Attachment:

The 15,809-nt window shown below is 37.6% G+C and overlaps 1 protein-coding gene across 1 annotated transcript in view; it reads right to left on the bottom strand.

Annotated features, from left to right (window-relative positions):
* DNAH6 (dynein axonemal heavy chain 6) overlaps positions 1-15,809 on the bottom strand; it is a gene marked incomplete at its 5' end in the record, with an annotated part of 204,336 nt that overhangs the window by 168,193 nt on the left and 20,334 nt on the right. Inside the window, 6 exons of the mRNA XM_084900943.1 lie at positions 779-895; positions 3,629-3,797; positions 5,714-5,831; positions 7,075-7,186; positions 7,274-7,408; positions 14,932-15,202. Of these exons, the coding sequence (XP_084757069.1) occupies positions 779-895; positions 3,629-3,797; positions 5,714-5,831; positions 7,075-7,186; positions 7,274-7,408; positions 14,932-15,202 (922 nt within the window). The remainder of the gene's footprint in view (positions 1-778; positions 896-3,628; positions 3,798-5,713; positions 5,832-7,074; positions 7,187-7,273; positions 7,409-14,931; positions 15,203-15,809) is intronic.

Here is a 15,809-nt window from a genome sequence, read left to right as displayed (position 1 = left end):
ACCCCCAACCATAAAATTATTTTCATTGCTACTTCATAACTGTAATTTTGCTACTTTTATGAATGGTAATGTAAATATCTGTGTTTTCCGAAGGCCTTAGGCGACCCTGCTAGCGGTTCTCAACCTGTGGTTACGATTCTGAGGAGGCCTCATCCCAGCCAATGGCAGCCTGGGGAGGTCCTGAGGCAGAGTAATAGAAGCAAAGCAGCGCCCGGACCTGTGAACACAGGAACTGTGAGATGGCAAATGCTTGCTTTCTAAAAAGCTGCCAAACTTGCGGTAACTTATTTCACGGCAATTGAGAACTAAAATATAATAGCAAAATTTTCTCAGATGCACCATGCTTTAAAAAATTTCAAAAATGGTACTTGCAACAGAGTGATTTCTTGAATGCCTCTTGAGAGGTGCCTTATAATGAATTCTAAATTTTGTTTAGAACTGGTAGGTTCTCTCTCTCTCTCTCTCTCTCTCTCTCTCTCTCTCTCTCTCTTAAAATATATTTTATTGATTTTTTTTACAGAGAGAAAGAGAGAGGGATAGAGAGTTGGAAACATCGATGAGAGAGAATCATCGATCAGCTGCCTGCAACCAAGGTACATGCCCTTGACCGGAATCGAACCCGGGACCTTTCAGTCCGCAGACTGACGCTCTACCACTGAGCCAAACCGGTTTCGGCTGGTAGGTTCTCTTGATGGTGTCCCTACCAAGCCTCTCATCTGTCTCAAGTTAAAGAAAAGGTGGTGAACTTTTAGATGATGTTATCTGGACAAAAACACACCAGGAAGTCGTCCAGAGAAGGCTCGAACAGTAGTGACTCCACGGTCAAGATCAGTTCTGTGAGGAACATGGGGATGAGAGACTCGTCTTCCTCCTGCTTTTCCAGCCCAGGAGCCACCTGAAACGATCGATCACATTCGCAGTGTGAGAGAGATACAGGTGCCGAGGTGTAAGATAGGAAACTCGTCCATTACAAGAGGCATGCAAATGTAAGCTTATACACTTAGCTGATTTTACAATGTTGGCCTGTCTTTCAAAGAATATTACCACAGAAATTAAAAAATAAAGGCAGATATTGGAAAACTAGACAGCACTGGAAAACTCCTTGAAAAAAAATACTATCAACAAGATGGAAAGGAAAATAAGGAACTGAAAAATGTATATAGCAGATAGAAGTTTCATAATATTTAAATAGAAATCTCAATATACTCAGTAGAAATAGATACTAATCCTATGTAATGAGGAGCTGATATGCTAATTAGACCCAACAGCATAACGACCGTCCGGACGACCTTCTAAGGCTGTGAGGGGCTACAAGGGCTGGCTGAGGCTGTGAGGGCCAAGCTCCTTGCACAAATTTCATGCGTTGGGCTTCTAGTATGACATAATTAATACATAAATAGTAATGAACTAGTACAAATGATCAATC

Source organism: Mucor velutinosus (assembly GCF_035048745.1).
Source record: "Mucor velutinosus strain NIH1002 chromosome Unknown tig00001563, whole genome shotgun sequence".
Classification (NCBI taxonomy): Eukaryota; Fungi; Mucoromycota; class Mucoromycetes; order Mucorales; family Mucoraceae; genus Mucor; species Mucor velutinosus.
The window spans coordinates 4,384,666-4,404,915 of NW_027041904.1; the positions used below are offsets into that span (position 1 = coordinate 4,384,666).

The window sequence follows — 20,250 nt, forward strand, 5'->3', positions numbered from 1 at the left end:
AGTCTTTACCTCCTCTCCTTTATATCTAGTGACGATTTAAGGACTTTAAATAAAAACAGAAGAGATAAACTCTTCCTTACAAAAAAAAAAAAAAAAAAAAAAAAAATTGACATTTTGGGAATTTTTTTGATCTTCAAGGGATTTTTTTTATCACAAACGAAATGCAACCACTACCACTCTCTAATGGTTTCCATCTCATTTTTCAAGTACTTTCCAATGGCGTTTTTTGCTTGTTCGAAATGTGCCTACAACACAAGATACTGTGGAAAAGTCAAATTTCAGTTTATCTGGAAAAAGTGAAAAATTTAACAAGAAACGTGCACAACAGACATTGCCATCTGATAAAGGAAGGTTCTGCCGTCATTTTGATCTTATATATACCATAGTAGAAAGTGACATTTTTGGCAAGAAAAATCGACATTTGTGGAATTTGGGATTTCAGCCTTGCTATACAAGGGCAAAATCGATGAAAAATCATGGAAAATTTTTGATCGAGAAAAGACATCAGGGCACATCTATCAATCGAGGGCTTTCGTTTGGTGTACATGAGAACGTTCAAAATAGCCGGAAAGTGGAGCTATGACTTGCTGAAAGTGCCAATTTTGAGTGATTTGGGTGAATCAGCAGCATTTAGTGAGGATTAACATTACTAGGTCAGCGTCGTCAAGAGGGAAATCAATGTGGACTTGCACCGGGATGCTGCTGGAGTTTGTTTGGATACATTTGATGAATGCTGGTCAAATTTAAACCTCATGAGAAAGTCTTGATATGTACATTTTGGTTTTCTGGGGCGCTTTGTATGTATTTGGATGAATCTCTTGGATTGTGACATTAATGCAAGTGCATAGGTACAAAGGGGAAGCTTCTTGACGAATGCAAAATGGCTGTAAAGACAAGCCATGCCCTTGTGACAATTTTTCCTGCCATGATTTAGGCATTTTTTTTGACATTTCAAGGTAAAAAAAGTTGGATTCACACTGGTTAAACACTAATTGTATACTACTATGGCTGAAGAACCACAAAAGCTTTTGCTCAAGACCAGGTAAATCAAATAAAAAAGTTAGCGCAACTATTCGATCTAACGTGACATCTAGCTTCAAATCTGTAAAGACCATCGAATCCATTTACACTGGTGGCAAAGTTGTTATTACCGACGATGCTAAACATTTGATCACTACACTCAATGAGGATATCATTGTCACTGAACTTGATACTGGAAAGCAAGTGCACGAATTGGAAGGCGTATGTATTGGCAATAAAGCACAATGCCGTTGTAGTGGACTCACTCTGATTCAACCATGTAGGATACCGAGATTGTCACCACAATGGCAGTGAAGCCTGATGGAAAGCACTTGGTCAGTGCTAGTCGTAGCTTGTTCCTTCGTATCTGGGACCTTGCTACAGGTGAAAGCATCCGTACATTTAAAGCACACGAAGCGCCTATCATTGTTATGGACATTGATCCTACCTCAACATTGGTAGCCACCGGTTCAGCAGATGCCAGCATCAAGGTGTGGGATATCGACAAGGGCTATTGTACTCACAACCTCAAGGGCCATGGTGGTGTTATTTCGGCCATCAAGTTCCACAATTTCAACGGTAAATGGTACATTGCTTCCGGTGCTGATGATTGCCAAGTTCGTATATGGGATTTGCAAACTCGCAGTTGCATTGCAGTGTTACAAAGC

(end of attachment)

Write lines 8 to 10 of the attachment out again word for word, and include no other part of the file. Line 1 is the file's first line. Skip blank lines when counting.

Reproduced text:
Classification (NCBI taxonomy): Eukaryota; Fungi; Mucoromycota; class Mucoromycetes; order Mucorales; family Mucoraceae; genus Mucor; species Mucor velutinosus.
The window spans coordinates 4,384,666-4,404,915 of NW_027041904.1; the positions used below are offsets into that span (position 1 = coordinate 4,384,666).

The window sequence follows — 20,250 nt, forward strand, 5'->3', positions numbered from 1 at the left end: